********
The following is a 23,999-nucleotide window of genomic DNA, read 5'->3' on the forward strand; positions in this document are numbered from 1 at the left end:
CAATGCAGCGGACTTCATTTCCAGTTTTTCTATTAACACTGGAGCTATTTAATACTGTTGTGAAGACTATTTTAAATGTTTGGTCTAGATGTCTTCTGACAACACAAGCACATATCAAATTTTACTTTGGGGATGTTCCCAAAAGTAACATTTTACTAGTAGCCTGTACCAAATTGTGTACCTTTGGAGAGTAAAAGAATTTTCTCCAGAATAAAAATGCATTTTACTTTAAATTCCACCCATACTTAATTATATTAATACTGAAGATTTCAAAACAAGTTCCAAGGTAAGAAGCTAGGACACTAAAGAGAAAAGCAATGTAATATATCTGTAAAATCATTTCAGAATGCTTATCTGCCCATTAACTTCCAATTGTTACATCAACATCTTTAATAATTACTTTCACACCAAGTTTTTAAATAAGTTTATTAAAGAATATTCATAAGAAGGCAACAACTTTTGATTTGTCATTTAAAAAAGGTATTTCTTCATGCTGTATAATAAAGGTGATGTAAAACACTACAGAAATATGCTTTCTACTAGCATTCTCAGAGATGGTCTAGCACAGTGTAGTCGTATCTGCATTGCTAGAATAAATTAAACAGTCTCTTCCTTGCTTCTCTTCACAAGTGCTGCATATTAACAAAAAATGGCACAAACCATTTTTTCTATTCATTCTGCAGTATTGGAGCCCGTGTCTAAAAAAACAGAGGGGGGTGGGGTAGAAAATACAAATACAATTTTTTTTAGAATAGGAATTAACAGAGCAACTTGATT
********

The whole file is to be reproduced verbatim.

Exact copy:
The following is a 23,999-nucleotide window of genomic DNA, read 5'->3' on the forward strand; positions in this document are numbered from 1 at the left end:
CAATGCAGCGGACTTCATTTCCAGTTTTTCTATTAACACTGGAGCTATTTAATACTGTTGTGAAGACTATTTTAAATGTTTGGTCTAGATGTCTTCTGACAACACAAGCACATATCAAATTTTACTTTGGGGATGTTCCCAAAAGTAACATTTTACTAGTAGCCTGTACCAAATTGTGTACCTTTGGAGAGTAAAAGAATTTTCTCCAGAATAAAAATGCATTTTACTTTAAATTCCACCCATACTTAATTATATTAATACTGAAGATTTCAAAACAAGTTCCAAGGTAAGAAGCTAGGACACTAAAGAGAAAAGCAATGTAATATATCTGTAAAATCATTTCAGAATGCTTATCTGCCCATTAACTTCCAATTGTTACATCAACATCTTTAATAATTACTTTCACACCAAGTTTTTAAATAAGTTTATTAAAGAATATTCATAAGAAGGCAACAACTTTTGATTTGTCATTTAAAAAAGGTATTTCTTCATGCTGTATAATAAAGGTGATGTAAAACACTACAGAAATATGCTTTCTACTAGCATTCTCAGAGATGGTCTAGCACAGTGTAGTCGTATCTGCATTGCTAGAATAAATTAAACAGTCTCTTCCTTGCTTCTCTTCACAAGTGCTGCATATTAACAAAAAATGGCACAAACCATTTTTTCTATTCATTCTGCAGTATTGGAGCCCGTGTCTAAAAAAACAGAGGGGGGTGGGGTAGAAAATACAAATACAATTTTTTTTAGAATAGGAATTAACAGAGCAACTTGATT